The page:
Asian Business Discourse(s) Part II
  • ISSN 0957-6851
  • E-ISSN: 1569-9838
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This article argues for an interactional model of English as contextualised language use for localised business purposes. Two observations on the ground provided the impetus for the argument. One, that business communication skills training in English in Malaysia is invariably based on the prescribed usage of commercially produced materials. Two, that communication skills training in English is a lucrative model-dependent industry that supports the logic of the triumphalism of specific models of English as an international or global language (Smith 1983; Crystal 1997), or as the language of international capitalism. Yet a functional model of interaction operates actual workplace settings in Malaysia. Such evidence counters marketing mythologies of purportedly universal forms of language use in business contexts worldwide. It exposes the dichotomy that exists between the prescribed patterns of English usage such as those found in the plethora of commercially produced materials, and those of contextualised language use, as business discourse in real-time workplace interactions. Not least of all, it provides support for an indigenous model as an appropriate response to a pervasive global ideology at work. To ignore this phenomenon is to deny the pragmatic relevance of speaking English as one of the languages of localised business which is just as vital for national economies as the big business of international capitalism.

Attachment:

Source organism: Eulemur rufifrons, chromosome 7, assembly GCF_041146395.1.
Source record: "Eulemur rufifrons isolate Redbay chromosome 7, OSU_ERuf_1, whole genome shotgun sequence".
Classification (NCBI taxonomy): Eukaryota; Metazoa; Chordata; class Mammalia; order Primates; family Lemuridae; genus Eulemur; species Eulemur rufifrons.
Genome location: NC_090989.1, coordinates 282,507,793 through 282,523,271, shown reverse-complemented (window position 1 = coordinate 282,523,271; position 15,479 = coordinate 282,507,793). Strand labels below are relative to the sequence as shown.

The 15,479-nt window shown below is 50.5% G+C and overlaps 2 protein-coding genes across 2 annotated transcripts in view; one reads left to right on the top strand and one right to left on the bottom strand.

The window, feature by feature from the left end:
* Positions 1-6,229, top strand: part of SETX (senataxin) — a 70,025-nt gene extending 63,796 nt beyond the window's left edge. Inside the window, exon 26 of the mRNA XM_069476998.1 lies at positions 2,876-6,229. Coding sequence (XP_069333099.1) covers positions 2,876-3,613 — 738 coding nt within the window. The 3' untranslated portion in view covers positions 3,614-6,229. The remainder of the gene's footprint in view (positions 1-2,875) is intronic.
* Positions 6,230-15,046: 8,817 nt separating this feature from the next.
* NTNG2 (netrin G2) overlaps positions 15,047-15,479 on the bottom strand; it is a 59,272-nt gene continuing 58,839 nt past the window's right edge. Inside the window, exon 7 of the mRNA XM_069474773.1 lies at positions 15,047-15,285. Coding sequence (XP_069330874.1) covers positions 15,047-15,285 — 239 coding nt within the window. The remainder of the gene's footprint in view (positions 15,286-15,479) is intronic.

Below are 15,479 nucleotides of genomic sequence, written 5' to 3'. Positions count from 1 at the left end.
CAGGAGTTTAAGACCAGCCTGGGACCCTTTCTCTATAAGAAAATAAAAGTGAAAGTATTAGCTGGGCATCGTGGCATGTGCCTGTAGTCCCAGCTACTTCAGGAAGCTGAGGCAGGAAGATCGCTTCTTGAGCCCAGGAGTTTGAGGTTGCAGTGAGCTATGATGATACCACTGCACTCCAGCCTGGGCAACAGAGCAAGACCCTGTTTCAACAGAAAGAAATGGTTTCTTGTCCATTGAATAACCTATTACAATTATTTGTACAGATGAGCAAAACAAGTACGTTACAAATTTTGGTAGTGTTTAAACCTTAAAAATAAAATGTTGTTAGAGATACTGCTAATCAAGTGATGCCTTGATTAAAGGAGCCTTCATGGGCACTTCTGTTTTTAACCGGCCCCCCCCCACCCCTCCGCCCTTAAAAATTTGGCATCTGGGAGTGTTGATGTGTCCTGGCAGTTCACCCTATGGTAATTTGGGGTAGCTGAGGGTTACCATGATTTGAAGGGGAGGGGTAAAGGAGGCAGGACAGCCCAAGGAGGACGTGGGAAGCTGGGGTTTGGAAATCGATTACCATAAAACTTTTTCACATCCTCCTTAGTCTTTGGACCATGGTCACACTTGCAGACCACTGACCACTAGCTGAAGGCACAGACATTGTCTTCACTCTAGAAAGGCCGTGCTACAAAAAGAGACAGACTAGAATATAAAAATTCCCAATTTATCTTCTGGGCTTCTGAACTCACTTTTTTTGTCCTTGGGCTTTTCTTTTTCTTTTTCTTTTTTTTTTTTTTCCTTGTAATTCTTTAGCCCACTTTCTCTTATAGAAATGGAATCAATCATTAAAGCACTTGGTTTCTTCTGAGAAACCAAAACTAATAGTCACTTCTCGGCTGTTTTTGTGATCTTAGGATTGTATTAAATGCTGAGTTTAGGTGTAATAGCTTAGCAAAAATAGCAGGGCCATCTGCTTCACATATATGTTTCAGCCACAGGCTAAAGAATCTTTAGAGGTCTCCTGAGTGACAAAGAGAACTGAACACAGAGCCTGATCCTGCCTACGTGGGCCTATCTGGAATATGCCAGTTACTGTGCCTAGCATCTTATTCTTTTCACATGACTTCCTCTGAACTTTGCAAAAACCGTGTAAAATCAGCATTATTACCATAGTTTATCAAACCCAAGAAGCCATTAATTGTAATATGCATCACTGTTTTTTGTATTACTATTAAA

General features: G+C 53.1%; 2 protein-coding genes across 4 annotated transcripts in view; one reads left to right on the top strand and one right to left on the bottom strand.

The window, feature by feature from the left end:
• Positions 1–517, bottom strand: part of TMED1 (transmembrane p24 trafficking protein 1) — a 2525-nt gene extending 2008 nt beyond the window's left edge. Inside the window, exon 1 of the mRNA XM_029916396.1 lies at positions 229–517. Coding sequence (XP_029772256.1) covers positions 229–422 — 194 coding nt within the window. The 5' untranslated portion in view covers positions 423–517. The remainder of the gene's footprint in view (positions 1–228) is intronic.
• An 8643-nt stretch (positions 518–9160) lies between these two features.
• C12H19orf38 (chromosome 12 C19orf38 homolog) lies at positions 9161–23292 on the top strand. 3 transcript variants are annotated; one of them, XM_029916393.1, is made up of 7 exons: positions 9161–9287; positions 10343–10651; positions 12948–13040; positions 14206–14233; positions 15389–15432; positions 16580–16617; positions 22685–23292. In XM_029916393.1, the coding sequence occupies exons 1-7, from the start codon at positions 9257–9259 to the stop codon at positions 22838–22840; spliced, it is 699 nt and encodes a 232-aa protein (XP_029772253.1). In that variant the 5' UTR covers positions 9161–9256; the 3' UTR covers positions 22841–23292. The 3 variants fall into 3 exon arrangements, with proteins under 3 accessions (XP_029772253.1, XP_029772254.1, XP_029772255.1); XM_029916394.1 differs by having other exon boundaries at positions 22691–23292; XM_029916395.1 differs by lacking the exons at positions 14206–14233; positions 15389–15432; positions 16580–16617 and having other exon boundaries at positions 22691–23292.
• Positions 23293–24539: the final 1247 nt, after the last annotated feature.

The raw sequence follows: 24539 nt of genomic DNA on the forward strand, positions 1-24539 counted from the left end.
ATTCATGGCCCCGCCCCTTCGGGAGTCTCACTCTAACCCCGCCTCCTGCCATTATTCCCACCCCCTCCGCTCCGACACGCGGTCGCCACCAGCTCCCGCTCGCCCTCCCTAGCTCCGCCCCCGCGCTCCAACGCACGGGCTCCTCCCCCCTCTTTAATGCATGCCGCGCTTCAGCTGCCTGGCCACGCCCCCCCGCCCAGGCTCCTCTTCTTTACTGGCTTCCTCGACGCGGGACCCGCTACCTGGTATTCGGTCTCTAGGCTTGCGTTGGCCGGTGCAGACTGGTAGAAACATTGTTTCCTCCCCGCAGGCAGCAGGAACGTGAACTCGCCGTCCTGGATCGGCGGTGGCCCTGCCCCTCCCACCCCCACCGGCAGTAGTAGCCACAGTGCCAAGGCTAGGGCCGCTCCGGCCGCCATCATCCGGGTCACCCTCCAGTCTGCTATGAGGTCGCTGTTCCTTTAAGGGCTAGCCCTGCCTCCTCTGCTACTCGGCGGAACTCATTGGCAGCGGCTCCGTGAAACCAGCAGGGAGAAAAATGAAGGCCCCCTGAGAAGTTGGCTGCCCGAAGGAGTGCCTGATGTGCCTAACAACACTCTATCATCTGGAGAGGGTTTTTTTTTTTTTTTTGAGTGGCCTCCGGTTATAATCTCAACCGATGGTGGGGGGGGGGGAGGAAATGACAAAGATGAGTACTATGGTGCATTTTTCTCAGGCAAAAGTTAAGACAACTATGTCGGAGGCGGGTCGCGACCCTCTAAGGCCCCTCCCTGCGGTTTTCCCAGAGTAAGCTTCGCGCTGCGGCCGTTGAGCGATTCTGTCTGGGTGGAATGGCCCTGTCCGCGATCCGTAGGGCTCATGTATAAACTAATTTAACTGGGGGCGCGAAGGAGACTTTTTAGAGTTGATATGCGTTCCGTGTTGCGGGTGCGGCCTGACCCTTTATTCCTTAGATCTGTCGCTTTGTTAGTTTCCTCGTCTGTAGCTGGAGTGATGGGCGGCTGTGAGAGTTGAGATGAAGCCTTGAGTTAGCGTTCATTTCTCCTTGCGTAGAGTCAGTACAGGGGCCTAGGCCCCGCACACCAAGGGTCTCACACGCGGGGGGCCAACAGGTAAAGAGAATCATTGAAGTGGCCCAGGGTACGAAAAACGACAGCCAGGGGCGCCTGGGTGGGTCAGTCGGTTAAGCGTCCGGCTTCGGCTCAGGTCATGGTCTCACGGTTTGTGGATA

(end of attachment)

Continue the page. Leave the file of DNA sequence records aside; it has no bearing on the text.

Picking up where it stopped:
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  • Article Type: Research Article
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